Cheryl Kravitz, APR, CFRE, RYT200, worked with the American Red Cross for almost two decades. Cheryl graduated from the Willow Street Yoga Teacher Training Program and received additional certification to teach trauma-informed yoga and yoga for brain health to prevent Alzheimer’s disease. She teaches at two studios and conducts specialized workshops.  Cheryl has written about the benefits of yoga for local and national publications.

    Click on this link to watch the recording of the programs that comprised the Fall meeting of the Greater Washington/Baltimore Group. https://drive.google.com/file/d/1Xupo2Db_iG6x2rzHO7cr46KP-5KszLSE/view?usp=sharing


  • 11/22/2021 11:46 AM | Anonymous member (Administrator)


    Red Cross’ operating margins in 2020 and 2021 exceeded expectations. 

    On November 4, ARCRA hosted a webinar featuring Brian Rhoa, Red Cross CFO, who discussed the financial health of the Red Cross (especially impacts from the pandemic) and the health of the retirement plan (the Plan).  Over 80 retirees participated in the hour-long session which included an active Q&A period at the end.

    For fiscal years ending June 30, 2020, and June 30, 2021, the pandemic impacted many businesses negatively and Red Cross was no exception.  Usual work schedules were interrupted, and services had to be provided differently.  Fortunately, due to significant Federal and state money being available to individuals and businesses, the Red Cross was able to continue to provide needed services in different ways with Federal and state assistance.  Brian explained that grants were provided at the local level to help manage disaster shelters and implement recommended COVID protocols while serving clients.  In addition, Federal grants helped to support convalescent plasma production to assist COVID patients.  Red Cross also implemented a big fund-raising push that garnered additional donations for the organization.  Ultimately, Red Cross’ operating margins in 2020 and 2021 exceeded expectations.  This is important since the Red Cross is the Plan sponsor and is responsible for ensuring adequate funding of the Plan. 

    Regarding Plan finances, the Annual Funding Notice was mailed to all participants the week prior to the webinar and reported a Funding Percentage as of July 1, 2020, of 101.15%.  Using Department of Labor regulations this means the plan is fully funded which is a tremendous accomplishment.  Brian explained that implementation of certain investment strategies helped Plan assets recover quickly from the pandemic economic downturn and grow significantly during the recovery.  Red Cross will continue to monitor market conditions to try to ensure funding levels at or near 100% in the future, knowing that fluctuations in interest rates and investment markets can still impact asset values and pension liability calculations.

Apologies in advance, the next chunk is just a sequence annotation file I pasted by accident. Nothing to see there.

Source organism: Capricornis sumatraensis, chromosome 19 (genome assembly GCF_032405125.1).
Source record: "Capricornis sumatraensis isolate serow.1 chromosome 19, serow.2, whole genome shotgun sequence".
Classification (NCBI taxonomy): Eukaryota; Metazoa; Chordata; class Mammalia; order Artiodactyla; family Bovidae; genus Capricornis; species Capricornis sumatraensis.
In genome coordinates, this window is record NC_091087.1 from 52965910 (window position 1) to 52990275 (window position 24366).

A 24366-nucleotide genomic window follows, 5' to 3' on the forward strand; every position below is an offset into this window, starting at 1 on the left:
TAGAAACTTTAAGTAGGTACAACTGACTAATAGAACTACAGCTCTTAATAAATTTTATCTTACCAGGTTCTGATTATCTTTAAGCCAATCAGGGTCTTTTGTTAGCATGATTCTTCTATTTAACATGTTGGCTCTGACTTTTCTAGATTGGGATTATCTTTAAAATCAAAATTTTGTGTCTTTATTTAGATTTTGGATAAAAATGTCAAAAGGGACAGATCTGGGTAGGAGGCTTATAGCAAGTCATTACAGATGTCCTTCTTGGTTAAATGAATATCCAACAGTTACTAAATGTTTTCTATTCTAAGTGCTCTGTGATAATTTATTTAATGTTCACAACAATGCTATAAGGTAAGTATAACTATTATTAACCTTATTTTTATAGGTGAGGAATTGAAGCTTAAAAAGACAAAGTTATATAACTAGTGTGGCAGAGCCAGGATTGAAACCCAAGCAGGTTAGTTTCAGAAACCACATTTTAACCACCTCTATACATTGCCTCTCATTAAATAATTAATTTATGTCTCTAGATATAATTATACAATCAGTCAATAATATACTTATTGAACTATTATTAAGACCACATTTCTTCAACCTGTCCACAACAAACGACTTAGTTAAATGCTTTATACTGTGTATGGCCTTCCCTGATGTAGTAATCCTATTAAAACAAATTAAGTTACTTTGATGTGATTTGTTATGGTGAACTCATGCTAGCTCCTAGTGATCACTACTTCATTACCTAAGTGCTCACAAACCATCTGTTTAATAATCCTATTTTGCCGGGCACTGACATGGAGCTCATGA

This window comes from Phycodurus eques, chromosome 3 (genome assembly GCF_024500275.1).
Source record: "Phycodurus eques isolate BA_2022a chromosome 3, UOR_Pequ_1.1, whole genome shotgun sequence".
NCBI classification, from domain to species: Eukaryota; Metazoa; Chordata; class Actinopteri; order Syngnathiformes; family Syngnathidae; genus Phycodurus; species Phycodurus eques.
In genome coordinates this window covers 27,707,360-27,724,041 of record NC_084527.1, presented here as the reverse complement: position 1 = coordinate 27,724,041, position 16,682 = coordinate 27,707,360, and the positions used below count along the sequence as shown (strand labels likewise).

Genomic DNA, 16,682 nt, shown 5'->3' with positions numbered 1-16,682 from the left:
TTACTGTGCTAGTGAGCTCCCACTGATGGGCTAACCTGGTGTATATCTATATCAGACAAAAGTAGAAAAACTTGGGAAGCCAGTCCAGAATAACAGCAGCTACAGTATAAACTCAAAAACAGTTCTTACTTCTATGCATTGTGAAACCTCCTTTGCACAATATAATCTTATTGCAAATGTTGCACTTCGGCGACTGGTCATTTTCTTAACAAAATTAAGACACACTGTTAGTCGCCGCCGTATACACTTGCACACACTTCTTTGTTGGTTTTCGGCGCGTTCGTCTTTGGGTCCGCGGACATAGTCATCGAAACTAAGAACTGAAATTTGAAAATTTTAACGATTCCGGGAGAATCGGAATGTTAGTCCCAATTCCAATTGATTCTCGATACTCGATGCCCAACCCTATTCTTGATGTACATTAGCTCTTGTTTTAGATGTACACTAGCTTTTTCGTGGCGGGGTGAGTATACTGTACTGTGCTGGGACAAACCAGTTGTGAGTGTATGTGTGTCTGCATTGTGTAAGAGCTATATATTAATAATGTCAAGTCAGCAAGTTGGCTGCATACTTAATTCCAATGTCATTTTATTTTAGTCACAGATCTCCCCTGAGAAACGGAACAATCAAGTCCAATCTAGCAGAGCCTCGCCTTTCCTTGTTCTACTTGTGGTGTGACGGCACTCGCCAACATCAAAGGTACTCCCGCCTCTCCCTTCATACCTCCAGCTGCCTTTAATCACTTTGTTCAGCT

Hopefully, participants came away feeling secure about Plan finances and receipt of future benefits.  We are grateful to Brian for his presentation and answering the many questions from participants.

    NOTE: A full analysis of the Annual Funding Notice from David Therkelsen and Jack Campbell will be posted in December on the ARCRA website under Pension Primer.

    Here is the link to watch the recording of the webinar, type this link on your computer. https://drive.google.com/file/d/1lD6xSSqWxBAlPcwZOGO8pvSLxUwvU60t/view?usp=sharing

    If you want to listen to the program like a Podcast, type this link on your computer. https://drive.google.com/file/d/1ctko5IsYAWdc8On3pNaITrIdqXG1juot/view?usp=sharing


  • 09/17/2021 11:57 AM | Anonymous member (Administrator)

    Thursday September 17, 2021 2:00 PM EST

    Sickle Cell Disease (SCD) is the most common inherited blood disease in the U.S. affecting approximately 100,000 Americans. It affects one of every 365 Black or African American births and about 1 out of every 16,300 Hispanic American births.  The incidence of Sickle Cell Trait (SCT) is 73.1 cases per 1,000 black newborns, meaning that these infants have inherited the SCT from their parents and can pass it on to their children.  Currently blood transfusion is the main treatment for SCD and patients can receive from 36 to 120+ units annually.

    The program was led by Tanya Frazier, Co-chair of the Red Cross Sickle Cell Initiative and Jenni Gassborro, product development and implementation director for diverse donors, red blood cells for American Red Cross Biomedical Services.  They  provided insight into the new Red Cross Sickle Cell Program and explained that embracing diversity is critical to the ability of the Red Cross to effectively deliver our lifesaving mission to communities across the country. One of the pillars of our organization’s focus on diversity is to nearly triple the number of African American blood donors. This will eliminate the gap in Red Cross’ ability to meet hospital demand and provide the most compatible blood match possible for patients battling sickle cell disease.

    Pete Amos shared the personal struggle of his son who has SCD and the role that a family and friend network has played to provide his son with the transfusions that he has needed and their effort to provide a normal childhood for him including sports.

    In summary, sickle cell disease is the most common inherited blood disease in U.S.  affecting more than 100,000 Americans.  Patients with Sickle Cell Disease require chronic transfusions and need closely matched blood and these blood products are more likely to be from donors that are African American or of African descent. 

    Here is what you need to know about Sickle Cell Disease…

    • Sickle Cell Disease (SCD) is the most common inherited blood disease in US*;  SCD affects approximately 100,000 Americans**
      • SCD affects 1 of every 365 Black or African American births and about 1 out of every 16,300 Hispanic American births**
      • If both parents have Sickle Cell Trait (SCT), there is a 50% (or 1 in 2) chance that any child of theirs also will have SCT, if the child inherits the sickle cell gene from one of the parents. Such children will not have symptoms of SCD, but they can pass SCT on to their children.